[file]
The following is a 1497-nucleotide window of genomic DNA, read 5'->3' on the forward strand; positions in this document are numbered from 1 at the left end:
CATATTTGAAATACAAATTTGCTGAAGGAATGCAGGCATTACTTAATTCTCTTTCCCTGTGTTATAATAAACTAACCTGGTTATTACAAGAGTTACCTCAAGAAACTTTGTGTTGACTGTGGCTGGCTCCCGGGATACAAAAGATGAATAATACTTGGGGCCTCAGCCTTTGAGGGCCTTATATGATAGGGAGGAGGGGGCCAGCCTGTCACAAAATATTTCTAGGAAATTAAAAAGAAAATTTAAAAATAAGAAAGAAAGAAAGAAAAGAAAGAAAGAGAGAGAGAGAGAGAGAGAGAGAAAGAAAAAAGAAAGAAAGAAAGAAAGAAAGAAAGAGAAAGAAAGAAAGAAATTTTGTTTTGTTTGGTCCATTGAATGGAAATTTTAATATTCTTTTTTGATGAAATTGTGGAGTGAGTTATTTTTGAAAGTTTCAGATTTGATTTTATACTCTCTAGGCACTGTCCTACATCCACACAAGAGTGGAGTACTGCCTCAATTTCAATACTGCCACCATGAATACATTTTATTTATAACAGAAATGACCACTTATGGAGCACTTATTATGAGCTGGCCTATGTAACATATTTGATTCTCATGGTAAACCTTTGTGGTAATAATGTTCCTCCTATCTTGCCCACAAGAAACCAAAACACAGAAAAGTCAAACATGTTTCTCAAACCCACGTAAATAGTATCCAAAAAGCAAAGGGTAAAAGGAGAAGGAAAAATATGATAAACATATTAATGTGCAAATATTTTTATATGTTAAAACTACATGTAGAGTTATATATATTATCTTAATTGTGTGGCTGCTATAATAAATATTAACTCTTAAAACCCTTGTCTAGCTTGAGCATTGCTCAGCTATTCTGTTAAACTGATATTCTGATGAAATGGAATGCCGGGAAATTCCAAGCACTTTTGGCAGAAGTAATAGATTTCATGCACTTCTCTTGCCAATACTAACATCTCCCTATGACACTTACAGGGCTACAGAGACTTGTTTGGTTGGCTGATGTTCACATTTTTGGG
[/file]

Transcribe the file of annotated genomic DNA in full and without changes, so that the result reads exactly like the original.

The following is a 1497-nucleotide window of genomic DNA, read 5'->3' on the forward strand; positions in this document are numbered from 1 at the left end:
CATATTTGAAATACAAATTTGCTGAAGGAATGCAGGCATTACTTAATTCTCTTTCCCTGTGTTATAATAAACTAACCTGGTTATTACAAGAGTTACCTCAAGAAACTTTGTGTTGACTGTGGCTGGCTCCCGGGATACAAAAGATGAATAATACTTGGGGCCTCAGCCTTTGAGGGCCTTATATGATAGGGAGGAGGGGGCCAGCCTGTCACAAAATATTTCTAGGAAATTAAAAAGAAAATTTAAAAATAAGAAAGAAAGAAAGAAAAGAAAGAAAGAGAGAGAGAGAGAGAGAGAGAGAAAGAAAAAAGAAAGAAAGAAAGAAAGAAAGAAAGAGAAAGAAAGAAAGAAATTTTGTTTTGTTTGGTCCATTGAATGGAAATTTTAATATTCTTTTTTGATGAAATTGTGGAGTGAGTTATTTTTGAAAGTTTCAGATTTGATTTTATACTCTCTAGGCACTGTCCTACATCCACACAAGAGTGGAGTACTGCCTCAATTTCAATACTGCCACCATGAATACATTTTATTTATAACAGAAATGACCACTTATGGAGCACTTATTATGAGCTGGCCTATGTAACATATTTGATTCTCATGGTAAACCTTTGTGGTAATAATGTTCCTCCTATCTTGCCCACAAGAAACCAAAACACAGAAAAGTCAAACATGTTTCTCAAACCCACGTAAATAGTATCCAAAAAGCAAAGGGTAAAAGGAGAAGGAAAAATATGATAAACATATTAATGTGCAAATATTTTTATATGTTAAAACTACATGTAGAGTTATATATATTATCTTAATTGTGTGGCTGCTATAATAAATATTAACTCTTAAAACCCTTGTCTAGCTTGAGCATTGCTCAGCTATTCTGTTAAACTGATATTCTGATGAAATGGAATGCCGGGAAATTCCAAGCACTTTTGGCAGAAGTAATAGATTTCATGCACTTCTCTTGCCAATACTAACATCTCCCTATGACACTTACAGGGCTACAGAGACTTGTTTGGTTGGCTGATGTTCACATTTTTGGG